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OA04 - Epidemiology and Prevention of Lung Cancer (ID 370)
- Event: WCLC 2016
- Type: Oral Session
- Track: Epidemiology/Tobacco Control and Cessation/Prevention
- Presentations: 1
OA04.07 - Clinical Characteristics of Lung Adenocarcinoma in the Young: Results from the Genomics of Young Lung Cancer Study (ID 5578)
11:00 - 12:30 | Author(s): B.J. Gitlitz
Background: Lung cancer is increasingly recognized as a heterogeneous disease comprised of genomically defined subtypes with distinct targetable genomic alterations. However, it is unknown whether established lung cancer risk factors differ between these genomically distinct subtypes. In this study of the genomics of young lung cancer (GoYLC), we present preliminary results of lifestyle risk factors by specific genomic alteration to better characterize lung cancer in the young.
Methods: Beginning in July of 2014, patients diagnosed with a bronchogenic lung cancer under the age of 40 were recruited to the GoYLC study. Informed consent was obtained in-person and virtually (online), allowing patients to participate globally, regardless of proximity to study sites (https://www.openmednet.org/site/alcmi-goyl). To date, this study has accrued a total of 101 cases, of which 85 are adenocarcinoma (AC). Stage 4 AC is the focus of this analysis.
Results: Among the 63 stage 4 AC cases, the most common genomic alterations were ALK rearrangements (n=28; 44% of stage 4 AC cases) and EGFR mutations (n=17; 27%) while the other genomic alterations (n=18; 29%) include ROS1, BRCA2, HER2, P53, RET and ATM. The prevalence of active smoking and/or exposure to passive smoking was highest among those with ALK (64%), intermediate for those with EGFR (47%) and lowest for those with other genomic alterations (39%). However, the prevalence of only active smoking was lowest among those with ALK (28%), followed by EGFR (35%) and highest for those with other genomic alterations (39%). The majority of patients with ALK rearrangements or EGFR mutations reported no family history of lung cancer (82% and 88%, respectively), compared with 67% among those with other genomic alterations.
Conclusion: These preliminary results suggest that lifestyle characteristics and family history in young lung cancer patients may differ by genomic alteration. Passive smoke exposure was more prevalent among those with ALK rearrangements or EGFR mutations. Those with other genomic alterations, albeit, a heterogeneous group, were least likely to be exposed to passive smoking and more likely to be active smokers. We are continuing to enroll participants and are expanding the epidemiologic characterization to all study patients to evaluate if risk factors also differ by tumor stage and histology (Data to be presented). Importantly, this analysis lays the groundwork for the development of our more comprehensive epidemiology of young lung cancer study that may identify potential lifestyle and environmental risk factors related to specific genomic alterations.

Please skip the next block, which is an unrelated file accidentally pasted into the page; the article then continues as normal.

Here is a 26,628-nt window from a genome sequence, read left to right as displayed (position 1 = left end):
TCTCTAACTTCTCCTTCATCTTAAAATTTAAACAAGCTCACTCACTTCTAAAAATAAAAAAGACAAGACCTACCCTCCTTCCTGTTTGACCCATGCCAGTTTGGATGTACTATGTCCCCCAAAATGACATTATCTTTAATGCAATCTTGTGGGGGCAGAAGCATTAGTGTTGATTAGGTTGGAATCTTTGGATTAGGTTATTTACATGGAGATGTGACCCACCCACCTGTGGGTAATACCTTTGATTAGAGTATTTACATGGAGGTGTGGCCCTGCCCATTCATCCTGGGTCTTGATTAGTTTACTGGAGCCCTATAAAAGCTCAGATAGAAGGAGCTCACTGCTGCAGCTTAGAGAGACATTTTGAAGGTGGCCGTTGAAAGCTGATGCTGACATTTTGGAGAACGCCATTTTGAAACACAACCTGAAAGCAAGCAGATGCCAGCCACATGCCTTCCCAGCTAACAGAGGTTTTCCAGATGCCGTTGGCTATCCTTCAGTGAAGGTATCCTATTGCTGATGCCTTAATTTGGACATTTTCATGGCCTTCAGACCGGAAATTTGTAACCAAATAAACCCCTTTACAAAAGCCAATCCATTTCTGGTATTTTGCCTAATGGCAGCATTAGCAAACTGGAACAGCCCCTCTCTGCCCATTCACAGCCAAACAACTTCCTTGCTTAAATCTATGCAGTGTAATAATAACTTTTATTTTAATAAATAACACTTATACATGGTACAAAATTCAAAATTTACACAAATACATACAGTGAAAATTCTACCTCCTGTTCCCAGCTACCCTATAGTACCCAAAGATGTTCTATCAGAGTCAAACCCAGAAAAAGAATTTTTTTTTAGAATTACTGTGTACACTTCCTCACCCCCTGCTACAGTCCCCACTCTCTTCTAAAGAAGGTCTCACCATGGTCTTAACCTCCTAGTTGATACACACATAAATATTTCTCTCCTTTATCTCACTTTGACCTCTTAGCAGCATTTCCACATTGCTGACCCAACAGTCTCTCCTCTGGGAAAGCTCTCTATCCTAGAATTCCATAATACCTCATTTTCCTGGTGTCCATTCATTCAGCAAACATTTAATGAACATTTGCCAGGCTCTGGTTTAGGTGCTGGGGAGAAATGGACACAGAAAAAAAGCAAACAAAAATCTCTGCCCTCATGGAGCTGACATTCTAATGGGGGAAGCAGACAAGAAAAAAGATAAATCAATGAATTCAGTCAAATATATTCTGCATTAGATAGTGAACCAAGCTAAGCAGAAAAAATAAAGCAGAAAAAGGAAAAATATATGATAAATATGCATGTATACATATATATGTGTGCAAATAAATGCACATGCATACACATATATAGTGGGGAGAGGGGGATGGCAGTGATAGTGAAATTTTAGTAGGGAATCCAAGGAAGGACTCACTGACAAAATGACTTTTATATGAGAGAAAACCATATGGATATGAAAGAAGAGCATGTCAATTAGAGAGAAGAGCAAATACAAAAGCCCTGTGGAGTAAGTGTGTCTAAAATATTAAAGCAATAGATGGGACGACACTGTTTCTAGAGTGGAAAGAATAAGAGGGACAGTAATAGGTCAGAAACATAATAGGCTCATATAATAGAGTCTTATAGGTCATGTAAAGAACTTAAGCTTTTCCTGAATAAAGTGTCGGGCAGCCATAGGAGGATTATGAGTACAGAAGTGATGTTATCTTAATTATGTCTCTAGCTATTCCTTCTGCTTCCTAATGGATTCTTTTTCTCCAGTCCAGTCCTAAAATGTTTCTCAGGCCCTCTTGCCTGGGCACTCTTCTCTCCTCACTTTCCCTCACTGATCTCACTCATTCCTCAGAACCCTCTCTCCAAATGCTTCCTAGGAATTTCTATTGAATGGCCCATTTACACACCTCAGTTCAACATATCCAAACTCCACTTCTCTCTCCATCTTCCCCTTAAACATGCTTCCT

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P3.06 - Poster Session with Presenters Present (ID 492)
- Event: WCLC 2016
- Type: Poster Presenters Present
- Track: Trial Design/Statistics
- Presentations: 1
- Coordinates: 12/07/2016, 14:30 - 15:45, Hall B (Poster Area)
P3.06-008 - Employing Remote Web Consenting and Social Media to Facilitate Enrollment to an International Trial on Young Lung Cancer (ID 4180)
14:30 - 15:45 | Author(s): B.J. Gitlitz
In 2014, the Addario Lung Cancer Medical Institute (ALCMI) launched a prospective study to characterize somatic and germline genomics of adolescents and young adult (AYA) patients under the hypothesis that lung cancer diagnosis at younger ages (<40) are more likely to have targetable genomic alterations. It is estimated that less than 2% of those newly diagnosed with lung cancer globally are AYA, thus presenting a striking recruitment challenge.
The study workflow includes a dedicated website enabling e-consenting so patients can participate remotely from anywhere in the world, including the underserved, and employs social media to share our trial. We have an integrated data and bio repository that allows for seamless communication and completion of study activities including routing of blood and tumor specimens. ALCMI's "sister" foundation, the Bonnie J. Addario Lung Cancer Foundation, played a key role in educating patient and caregiver communities, including a social media campaign.
Accrual opened July 23, 2014. In the first 5 weeks of the study, 37 subjects consented versus the 5 projected. Of the 37 initially consented, 35 enrolled via the remote web-portal. As of June 15 2016, 104 subjects are enrolled (128 consented) in the study from 10 countries following a social media campaign of 89 discrete postings resulting in 21,062 active users out of 391,222 individual viewers and 675,680 impressions. Of the 104 subjects enrolled to date, 49% entered the study via the remote study portal with the balance recruited locally by participating ALCMI study sites. 45% of total accruals to date resulted from the education outreach by patient advocacy and patient to patient social networking.Figure 1
This study clearly demonstrates the utility, speed and feasibility of remote, web-based screening and consenting platforms supported by patient-centric, advocate-driven social media efforts as novel approaches to "bringing research to the patient" for global clinical trials.